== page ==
<p><strong>Figure 2a.</strong></p>
<p><img src="/files/gassavers/disc_brakes/auto-7a.gif" alt="auto-7a" width="283" height="429"></p>
<p><strong>Figure 2b. </strong></p>
<p><strong><img src="/files/gassavers/disc_brakes/auto-7b.gif" width="569" height="474"> </strong></p>
<p> Cross sectional view of single-piston caliper. Note that the hydraulic pressure pushes the piston outward and pulls the cylinder inward. </p>
<p>The four piston, non-floating design is used only on larger pick-up trucks and vans (see Figure 3). Four piston types tend not to retract as a result of corrosion build up in the caliper hydraulic. Small incremental increases in corrosion inside the caliper bores prevent the pistons from fully retracting after each brake application. If one or more pistons fail to fully retract, the shoe will drag the rotor resulting in excessive drag and reduced mpg. </p>
<p> <strong>Figure 3. </strong> <br>
<img src="/files/gassavers/disc_brakes/auto-7c.gif" width="355" height="465"></p>
<p> 1. Caliper Assembly <br>
2. Outboard Piston Housing (Caliper Half or Caliper Casting) <br>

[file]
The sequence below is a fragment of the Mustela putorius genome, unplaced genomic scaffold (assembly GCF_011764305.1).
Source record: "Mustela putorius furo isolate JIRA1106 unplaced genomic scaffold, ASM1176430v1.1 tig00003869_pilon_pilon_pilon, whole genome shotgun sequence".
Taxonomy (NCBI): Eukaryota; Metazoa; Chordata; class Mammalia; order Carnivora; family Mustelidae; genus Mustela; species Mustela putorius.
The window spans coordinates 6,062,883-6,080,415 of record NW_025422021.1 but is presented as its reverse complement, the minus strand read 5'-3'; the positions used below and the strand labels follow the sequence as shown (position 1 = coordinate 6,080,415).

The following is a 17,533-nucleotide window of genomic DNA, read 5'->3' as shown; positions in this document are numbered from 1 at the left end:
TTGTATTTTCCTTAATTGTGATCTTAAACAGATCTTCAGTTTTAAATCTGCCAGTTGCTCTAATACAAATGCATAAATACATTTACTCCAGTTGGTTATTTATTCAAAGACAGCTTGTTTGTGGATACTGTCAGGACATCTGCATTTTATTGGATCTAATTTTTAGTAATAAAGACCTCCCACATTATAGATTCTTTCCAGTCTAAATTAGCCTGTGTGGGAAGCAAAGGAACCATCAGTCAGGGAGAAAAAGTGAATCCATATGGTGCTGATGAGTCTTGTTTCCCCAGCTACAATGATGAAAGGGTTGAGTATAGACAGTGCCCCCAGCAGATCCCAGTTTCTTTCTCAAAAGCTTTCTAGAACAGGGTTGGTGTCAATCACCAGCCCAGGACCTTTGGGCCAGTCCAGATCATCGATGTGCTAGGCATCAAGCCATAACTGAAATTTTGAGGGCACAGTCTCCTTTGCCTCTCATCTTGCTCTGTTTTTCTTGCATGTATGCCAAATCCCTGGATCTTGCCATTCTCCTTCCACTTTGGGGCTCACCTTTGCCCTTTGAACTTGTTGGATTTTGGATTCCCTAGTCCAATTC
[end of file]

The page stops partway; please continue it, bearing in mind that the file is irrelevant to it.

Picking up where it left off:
3. Inboard Piston Housing (Caliper Half or Caliper Casting) <br>
4. Internal Fluid Passages <br>
5. Piston Assembly <br>
6. Piston Seal <br>
7. Piston Boot (Dust Boot) <br>
8. Shoe and Lining Assembly <br>
9. Disc Brake Rotor </p>
<p>How are these problems corrected? If external corrosion, dirt, or lack of lubrication is the problem, disassemble in accordance with manufacturer's shop manual procedures. Clean parts with appropriate solvents. Inspect for wear, metal fatigue, and failure. Lubricate using the recommended lubricant and reassemble. If brake drag results from a piston or pistons not fully retracting, then caliper disassembly, inspection, and rebuilding will be necessary. Observe manufacturer's cautions in the shop manual. Note the recommended bleed down procedures for hydraulic systems in antilock braking systems and hydroboost type systems. </p>